The foregoing description and accompanying drawings illustrate the principles, preferred embodiments and modes of operation of the invention. However, the invention should not be construed as being limited to the particular embodiments discussed above. For example, although
Further, although reference was made to optical networks, OSRP and SONET, the invention is not limited to these specific examples. Additionally, in alternative embodiments, the network can be any type of network. The working and protect links can be any type of conduit, including wireless transmission links, electrical wireline connections and the like. Further, the network elements can be any type of network element, including a router, switch, a transport device, an optical amplifier, an add/drop multiplexer, a transmitter, a receiver, a transceiver, an end terminal and the like. The routing and signaling protocol can be any type of signaling/routing protocol for connection oriented networks (e.g., PNNI, OSPF, RSVP or MPLS) that can or can be adapted to provide the functionality discussed above in relation to OSRP.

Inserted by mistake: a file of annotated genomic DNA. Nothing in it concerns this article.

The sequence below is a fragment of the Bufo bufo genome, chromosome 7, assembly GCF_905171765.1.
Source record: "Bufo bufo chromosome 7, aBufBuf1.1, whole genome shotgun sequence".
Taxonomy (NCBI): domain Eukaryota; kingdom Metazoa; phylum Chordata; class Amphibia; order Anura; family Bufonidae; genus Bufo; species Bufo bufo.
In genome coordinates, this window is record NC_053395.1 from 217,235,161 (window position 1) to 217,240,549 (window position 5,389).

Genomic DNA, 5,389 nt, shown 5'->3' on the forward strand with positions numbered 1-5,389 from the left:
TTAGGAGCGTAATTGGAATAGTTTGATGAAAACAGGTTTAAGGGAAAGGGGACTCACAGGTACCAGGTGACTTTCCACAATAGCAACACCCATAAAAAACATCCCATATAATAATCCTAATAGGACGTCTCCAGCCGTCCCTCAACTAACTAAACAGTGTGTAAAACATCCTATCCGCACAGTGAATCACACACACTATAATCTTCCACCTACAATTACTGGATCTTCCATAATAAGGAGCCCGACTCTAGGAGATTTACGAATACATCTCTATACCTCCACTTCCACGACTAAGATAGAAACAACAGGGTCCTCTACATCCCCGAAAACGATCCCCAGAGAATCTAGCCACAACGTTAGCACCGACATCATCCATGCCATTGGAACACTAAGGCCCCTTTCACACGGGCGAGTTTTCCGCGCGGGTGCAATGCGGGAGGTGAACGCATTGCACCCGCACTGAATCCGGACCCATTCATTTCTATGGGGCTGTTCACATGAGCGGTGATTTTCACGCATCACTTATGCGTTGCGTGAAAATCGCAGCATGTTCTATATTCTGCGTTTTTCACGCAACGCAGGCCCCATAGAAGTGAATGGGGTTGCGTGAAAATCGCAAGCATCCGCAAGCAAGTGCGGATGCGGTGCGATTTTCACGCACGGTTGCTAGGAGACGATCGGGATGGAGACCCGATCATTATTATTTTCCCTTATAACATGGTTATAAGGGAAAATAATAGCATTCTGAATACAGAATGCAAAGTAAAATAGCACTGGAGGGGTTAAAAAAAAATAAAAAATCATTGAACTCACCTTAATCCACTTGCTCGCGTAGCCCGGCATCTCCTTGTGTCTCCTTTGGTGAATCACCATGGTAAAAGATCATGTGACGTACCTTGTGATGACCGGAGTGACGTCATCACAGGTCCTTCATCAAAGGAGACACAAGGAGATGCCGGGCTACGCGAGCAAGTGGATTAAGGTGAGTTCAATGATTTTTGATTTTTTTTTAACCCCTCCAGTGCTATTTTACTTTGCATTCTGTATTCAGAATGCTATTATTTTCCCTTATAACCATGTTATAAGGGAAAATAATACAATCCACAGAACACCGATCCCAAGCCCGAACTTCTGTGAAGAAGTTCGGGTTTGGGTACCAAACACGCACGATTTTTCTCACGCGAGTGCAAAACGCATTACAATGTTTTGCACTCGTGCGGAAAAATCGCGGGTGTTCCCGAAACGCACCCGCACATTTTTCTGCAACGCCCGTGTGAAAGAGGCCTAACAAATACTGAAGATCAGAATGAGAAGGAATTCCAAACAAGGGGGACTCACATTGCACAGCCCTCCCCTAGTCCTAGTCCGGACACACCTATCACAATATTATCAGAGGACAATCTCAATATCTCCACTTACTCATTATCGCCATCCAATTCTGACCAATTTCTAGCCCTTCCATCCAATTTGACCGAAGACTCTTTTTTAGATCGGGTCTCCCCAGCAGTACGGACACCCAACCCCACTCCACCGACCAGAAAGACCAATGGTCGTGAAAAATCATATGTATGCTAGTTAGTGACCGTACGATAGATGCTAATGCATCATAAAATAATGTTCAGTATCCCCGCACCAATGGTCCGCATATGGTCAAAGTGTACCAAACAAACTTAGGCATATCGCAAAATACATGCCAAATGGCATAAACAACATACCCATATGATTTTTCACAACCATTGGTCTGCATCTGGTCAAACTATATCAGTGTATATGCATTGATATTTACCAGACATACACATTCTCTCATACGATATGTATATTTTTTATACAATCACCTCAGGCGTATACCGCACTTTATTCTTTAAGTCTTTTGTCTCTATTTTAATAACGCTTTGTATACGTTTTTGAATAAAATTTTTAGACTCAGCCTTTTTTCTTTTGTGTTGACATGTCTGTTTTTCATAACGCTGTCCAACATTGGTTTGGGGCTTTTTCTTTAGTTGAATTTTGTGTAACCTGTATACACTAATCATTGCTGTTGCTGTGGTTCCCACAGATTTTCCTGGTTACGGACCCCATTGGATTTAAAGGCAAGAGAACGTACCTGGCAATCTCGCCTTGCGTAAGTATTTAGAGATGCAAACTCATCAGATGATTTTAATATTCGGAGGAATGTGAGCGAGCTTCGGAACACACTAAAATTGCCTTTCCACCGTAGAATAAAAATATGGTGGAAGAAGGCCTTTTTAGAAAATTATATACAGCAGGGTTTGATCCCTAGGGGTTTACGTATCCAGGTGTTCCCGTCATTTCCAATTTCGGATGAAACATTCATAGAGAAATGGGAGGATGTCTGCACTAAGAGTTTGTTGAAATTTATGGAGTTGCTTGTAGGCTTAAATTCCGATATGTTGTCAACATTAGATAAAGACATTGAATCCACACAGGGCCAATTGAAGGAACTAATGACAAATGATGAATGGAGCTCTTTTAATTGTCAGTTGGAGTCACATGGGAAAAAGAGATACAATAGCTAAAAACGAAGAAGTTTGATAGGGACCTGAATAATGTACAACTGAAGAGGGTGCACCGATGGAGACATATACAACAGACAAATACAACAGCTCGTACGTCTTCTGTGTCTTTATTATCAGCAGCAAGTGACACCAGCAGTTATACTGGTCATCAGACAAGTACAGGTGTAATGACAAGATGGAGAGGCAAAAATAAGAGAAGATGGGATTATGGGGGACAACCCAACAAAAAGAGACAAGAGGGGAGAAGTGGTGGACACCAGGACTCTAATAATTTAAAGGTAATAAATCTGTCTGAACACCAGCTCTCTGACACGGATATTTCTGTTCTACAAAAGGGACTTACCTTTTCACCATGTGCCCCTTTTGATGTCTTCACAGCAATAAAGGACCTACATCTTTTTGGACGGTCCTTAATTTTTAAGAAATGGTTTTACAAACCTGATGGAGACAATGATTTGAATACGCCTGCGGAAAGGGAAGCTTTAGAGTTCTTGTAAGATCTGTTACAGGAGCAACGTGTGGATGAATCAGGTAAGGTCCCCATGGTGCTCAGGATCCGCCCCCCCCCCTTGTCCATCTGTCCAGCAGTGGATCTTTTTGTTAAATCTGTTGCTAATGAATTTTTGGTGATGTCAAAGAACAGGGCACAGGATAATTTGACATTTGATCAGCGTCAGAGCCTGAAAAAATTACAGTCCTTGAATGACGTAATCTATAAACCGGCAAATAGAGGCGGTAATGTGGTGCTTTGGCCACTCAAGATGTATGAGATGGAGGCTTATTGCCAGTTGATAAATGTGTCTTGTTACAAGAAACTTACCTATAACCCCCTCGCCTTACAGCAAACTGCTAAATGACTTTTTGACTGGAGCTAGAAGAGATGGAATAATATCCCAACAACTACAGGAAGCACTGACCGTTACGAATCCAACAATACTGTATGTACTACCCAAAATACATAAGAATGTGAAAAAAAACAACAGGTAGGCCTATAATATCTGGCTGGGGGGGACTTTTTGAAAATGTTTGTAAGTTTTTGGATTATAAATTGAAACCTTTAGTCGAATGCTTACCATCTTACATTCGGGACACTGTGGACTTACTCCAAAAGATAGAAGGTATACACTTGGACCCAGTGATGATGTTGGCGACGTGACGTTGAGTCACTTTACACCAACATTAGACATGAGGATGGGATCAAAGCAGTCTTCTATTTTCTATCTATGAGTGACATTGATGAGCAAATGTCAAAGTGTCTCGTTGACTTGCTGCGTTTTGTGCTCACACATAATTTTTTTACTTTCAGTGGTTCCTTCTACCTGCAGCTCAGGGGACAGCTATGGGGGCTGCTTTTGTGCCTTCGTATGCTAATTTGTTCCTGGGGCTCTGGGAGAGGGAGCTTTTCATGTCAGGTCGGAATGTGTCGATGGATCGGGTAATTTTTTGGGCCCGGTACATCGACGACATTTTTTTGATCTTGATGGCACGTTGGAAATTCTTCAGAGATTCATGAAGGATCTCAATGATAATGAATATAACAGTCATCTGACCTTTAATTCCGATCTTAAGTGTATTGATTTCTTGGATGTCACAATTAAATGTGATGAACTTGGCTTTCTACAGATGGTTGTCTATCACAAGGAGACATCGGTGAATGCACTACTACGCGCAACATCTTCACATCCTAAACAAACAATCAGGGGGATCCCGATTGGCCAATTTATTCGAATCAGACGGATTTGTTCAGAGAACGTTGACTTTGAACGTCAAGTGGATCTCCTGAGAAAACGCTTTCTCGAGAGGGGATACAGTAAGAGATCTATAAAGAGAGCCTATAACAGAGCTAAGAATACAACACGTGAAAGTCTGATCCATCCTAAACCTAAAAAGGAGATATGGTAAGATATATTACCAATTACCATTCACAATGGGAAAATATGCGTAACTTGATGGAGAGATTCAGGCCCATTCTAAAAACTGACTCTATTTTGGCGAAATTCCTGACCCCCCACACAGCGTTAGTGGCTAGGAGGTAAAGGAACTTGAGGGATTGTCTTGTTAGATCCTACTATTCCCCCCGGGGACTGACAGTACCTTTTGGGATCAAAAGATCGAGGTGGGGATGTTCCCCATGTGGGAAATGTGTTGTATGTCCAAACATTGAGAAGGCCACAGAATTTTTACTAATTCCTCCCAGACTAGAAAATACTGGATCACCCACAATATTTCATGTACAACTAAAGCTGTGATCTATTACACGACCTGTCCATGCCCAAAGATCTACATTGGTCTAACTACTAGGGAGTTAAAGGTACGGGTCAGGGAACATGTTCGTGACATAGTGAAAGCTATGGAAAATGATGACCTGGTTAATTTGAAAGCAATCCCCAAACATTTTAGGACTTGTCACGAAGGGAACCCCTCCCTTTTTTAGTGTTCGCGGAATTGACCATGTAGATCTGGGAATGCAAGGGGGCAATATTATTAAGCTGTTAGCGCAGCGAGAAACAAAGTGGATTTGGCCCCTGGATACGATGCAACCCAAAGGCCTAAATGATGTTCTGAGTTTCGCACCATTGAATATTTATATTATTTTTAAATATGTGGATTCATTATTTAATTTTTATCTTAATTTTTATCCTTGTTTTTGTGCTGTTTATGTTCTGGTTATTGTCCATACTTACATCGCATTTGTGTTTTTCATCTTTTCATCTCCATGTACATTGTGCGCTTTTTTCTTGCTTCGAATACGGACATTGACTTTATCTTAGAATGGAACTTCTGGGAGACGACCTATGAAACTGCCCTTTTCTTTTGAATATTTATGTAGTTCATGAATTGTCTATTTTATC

Therefore, the above-described embodiments should be regarded as illustrative rather than restrictive. Accordingly, it should be appreciated that variations to those embodiments can be made by those skilled in the art without departing from the scope of the invention as defined by the following claims.
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|16 Sep 2004||AS||Assignment|
Owner name: CIENA CORPORATION, MARYLAND
Free format text: ASSIGNMENT OF ASSIGNORS INTEREST;ASSIGNORS:WEN, WUSHAO;RAMAM, SHISHIR;DESAI, PREMAL DINESH;AND OTHERS;REEL/FRAME:015804/0967;SIGNING DATES FROM 20040826 TO 20040916
|9 Sep 2009||FPAY||Fee payment|
Year of fee payment: 4
|11 Sep 2013||FPAY||Fee payment|
Year of fee payment: 8
|15 Jul 2014||AS||Assignment|
Owner name: DEUTSCHE BANK AG NEW YORK BRANCH, NEW YORK
Effective date: 20140715
Free format text: SECURITY INTEREST;ASSIGNOR:CIENA CORPORATION;REEL/FRAME:033329/0417
|16 Jul 2014||AS||Assignment|
Owner name: BANK OF AMERICA, N.A., AS ADMINISTRATIVE AGENT, NO
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Free format text: PATENT SECURITY AGREEMENT;ASSIGNOR:CIENA CORPORATION;REEL/FRAME:033347/0260